We conclude that the MPUC's decision to impose a $1 per activation fee was a legislative policy decision, which we cannot overturn unless it is shown by clear and convincing evidence to be in excess of statutory authority or resulting in unjust, unreasonable, or discriminatory rates. Hibbing Taconite Co. v. Minnesota Pub. Serv. Comm'n, 302 N.W.2d 5, 9 (Minn. 1980). [1]

Lakedale claims that the MPUC's decision will result in unjust, unreasonable, or discriminatory rates because if there are 192 completed call traces in a year, at $1 per activation, Lakedale will only recover $192, even though it expects that it will incur $2,360 per year in expenses for 16 completed traces per month, at 22 minutes per completed trace, and $33.50 per hour. Lakedale's evidence, however, fails to consider the number of call traces that will not be completed and therefore will not take 22 minutes. Therefore, Lakedale has not met its burden of proving by clear and convincing evidence that the MPUC's decision will result in unjust, unreasonable, or discriminatory rates.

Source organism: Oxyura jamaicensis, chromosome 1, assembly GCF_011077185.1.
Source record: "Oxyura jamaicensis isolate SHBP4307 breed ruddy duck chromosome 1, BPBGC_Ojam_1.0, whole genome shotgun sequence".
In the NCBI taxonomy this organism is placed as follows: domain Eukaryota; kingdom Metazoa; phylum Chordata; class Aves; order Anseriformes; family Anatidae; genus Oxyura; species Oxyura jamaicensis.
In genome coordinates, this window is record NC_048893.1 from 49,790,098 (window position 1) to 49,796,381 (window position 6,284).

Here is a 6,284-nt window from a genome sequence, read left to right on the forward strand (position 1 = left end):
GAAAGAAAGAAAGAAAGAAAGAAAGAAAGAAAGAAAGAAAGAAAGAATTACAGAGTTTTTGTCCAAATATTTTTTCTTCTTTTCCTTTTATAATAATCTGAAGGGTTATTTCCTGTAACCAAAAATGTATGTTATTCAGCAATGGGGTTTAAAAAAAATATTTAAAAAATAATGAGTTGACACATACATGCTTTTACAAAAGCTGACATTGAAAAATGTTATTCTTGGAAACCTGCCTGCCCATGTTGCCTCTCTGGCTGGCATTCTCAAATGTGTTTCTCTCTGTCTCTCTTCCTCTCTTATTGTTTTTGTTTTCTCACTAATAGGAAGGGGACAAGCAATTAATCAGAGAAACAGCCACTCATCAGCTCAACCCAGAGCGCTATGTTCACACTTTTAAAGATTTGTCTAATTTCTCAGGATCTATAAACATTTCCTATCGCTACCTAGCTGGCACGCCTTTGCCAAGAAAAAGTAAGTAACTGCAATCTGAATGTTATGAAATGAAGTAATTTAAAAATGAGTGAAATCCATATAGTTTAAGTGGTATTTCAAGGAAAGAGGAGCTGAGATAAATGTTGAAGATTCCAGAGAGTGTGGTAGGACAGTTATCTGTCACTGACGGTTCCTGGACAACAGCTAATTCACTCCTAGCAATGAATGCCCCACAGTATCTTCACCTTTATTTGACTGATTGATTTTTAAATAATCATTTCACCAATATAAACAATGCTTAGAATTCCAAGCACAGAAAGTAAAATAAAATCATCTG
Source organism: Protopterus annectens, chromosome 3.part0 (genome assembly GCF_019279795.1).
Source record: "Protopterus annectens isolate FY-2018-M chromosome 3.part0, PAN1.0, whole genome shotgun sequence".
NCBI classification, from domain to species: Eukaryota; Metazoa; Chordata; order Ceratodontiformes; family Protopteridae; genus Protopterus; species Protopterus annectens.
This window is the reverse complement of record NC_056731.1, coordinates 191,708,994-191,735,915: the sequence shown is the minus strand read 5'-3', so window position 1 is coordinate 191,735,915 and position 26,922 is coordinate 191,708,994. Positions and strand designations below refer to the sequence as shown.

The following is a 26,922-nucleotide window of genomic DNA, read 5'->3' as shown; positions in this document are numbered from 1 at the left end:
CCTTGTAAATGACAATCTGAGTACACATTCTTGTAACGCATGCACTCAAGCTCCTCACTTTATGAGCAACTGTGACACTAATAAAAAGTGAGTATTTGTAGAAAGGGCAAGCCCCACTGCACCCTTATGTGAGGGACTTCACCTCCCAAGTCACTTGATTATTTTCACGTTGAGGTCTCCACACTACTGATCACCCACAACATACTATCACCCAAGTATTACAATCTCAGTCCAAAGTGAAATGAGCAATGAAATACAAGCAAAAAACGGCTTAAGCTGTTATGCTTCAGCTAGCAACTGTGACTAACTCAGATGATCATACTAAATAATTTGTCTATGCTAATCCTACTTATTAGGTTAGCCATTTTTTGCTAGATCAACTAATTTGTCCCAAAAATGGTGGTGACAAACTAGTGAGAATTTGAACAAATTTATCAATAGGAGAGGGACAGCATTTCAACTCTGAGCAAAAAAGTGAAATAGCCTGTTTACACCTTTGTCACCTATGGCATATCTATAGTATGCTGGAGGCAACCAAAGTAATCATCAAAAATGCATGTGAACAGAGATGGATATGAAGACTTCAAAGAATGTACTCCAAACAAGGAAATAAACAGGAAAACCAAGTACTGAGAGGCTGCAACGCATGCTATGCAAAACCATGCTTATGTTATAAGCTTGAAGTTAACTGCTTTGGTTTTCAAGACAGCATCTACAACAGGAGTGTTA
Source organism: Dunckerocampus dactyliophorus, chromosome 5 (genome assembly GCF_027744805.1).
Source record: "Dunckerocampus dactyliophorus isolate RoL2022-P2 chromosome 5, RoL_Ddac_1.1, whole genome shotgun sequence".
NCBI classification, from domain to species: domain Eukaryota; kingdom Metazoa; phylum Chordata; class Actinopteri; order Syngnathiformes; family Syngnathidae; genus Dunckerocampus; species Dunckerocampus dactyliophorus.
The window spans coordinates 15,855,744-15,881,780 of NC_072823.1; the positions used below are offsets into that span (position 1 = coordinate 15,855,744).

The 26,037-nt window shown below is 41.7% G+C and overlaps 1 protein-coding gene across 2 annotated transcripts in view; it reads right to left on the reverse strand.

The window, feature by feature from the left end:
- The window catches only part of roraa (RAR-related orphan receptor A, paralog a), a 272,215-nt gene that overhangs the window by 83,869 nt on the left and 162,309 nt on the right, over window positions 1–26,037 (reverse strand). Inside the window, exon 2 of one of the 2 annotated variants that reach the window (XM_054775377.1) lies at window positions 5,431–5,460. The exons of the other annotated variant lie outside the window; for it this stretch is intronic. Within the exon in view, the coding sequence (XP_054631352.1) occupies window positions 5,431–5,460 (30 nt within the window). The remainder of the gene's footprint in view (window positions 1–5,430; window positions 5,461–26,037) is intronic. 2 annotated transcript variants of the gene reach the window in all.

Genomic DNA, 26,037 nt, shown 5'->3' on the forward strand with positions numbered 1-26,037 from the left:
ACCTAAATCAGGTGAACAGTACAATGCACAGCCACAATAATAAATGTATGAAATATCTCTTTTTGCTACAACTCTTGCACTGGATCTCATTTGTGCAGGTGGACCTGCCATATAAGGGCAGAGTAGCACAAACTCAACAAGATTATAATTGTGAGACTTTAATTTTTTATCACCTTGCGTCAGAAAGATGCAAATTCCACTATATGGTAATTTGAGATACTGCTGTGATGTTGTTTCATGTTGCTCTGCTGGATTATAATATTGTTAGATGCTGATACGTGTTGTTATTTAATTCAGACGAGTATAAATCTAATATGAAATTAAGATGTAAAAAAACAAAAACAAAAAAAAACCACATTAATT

II.

Lakedale claims that there are 37 telephone companies offering CLASS service in Minnesota, each charging $1 per activation for call tracing, as authorized by the MPUC. Lakedale points to a statement by the DPS that the MPUC has "established" a price of $1 per activation for call tracing. Lakedale claims that this "uniform charge" of $1 per activation in effect constitutes an unpromulgated rule, in violation of the Minnesota Administrative Procedure Act, Minn. Stat. §§ 14.001-.47 (1996) (MAPA).

MAPA defines a "rule" as

every agency statement of general applicability and future effect * * * adopted to implement or make specific the law enforced or administered by that agency or to govern its organization or procedure.